Japan to set targets to fight heavy drinking
TOKYO — The Japanese government will introduce numerical targets in a bid to reduce the number of excessive drinkers, according to the draft of a plan to deal with alcohol-related health problems.
The draft plan says the government will establish at least one medical institution specializing in alcoholism, or a consultation center for the disease, per prefecture. It will also introduce numerical targets to lower the rate of excessive drinkers, who are highly likely to develop lifestyle-related diseases.
According to the draft plan, the government aims to reduce the percentage of excessive drinkers among male adults to 13 percent by fiscal 2020, from 15.8 percent in 2014. It also seeks to lower the percentage among female adults to 6.4 percent by the same fiscal year from 8.8 percent in 2014.
The yardstick for excessive drinking is at least two "go" (one go equals 180 milliliters — about 6 ounces) of sake for men every day, and one go or more daily of sake for women, according to the draft.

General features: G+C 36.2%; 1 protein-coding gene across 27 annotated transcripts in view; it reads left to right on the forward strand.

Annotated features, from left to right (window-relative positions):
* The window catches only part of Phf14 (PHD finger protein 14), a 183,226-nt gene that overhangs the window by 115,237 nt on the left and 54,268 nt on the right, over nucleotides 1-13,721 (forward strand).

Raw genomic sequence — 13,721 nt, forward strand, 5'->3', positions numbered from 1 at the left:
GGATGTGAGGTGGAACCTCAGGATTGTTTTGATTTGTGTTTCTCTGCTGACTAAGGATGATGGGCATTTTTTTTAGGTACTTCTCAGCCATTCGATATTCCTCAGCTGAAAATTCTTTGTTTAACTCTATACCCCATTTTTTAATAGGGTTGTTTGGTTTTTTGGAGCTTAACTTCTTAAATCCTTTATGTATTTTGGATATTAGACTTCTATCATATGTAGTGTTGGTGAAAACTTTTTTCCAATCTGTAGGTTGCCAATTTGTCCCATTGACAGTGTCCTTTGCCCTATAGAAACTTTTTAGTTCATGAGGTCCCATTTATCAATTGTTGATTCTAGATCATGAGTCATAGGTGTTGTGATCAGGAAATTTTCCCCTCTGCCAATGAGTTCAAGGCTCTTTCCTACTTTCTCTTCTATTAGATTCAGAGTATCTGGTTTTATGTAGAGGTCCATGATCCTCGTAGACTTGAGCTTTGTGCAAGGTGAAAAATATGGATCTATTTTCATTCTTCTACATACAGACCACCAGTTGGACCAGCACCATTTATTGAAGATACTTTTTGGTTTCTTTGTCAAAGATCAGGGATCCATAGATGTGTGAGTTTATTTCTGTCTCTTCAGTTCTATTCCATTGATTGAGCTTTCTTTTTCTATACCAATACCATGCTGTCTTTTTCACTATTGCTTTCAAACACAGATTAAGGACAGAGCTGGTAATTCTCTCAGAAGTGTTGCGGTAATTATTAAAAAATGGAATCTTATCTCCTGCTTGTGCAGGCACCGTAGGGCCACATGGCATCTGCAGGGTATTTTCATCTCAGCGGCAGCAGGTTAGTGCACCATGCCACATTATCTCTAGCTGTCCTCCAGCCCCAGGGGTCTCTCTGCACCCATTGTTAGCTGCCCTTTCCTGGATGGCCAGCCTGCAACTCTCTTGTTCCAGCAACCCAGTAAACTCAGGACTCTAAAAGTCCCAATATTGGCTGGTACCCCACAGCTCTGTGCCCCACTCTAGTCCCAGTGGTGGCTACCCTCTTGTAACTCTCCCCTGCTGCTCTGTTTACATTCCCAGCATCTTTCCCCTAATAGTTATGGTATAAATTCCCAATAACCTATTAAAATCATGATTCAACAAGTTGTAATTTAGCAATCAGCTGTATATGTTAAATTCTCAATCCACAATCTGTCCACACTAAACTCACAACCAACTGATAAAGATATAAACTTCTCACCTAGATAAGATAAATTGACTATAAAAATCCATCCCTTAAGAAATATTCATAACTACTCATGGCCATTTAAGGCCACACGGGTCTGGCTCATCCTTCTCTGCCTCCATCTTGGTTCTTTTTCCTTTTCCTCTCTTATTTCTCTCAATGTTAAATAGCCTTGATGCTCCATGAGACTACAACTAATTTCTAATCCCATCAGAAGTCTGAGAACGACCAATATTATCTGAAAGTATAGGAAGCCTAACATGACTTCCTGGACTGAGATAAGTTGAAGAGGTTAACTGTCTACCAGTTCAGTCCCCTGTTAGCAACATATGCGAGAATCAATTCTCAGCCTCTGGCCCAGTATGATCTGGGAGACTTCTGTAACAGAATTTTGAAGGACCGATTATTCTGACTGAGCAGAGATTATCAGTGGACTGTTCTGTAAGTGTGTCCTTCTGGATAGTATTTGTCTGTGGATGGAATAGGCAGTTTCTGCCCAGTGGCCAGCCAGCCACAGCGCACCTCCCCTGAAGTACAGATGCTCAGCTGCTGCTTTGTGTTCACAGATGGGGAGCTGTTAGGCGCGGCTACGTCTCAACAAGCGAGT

The government plans to endorse the basic plan at a Cabinet meeting in May. It will also urge each prefectural government to formulate original plans based on the particular situation in its area.
The government aims to promote the spread of knowledge about the risks of drinking. For example, excessive drinking can increase the risk of high blood pressure, diabetes and cancer, and women tend to become alcoholics more quickly than their male counterparts.
As one measure to deal with alcoholism, the government plans to establish within five years local mental health and welfare centers, and local public health centers, as consultation bases where people with alcohol-related problems and their family members can easily seek advice at an early stage of the disease.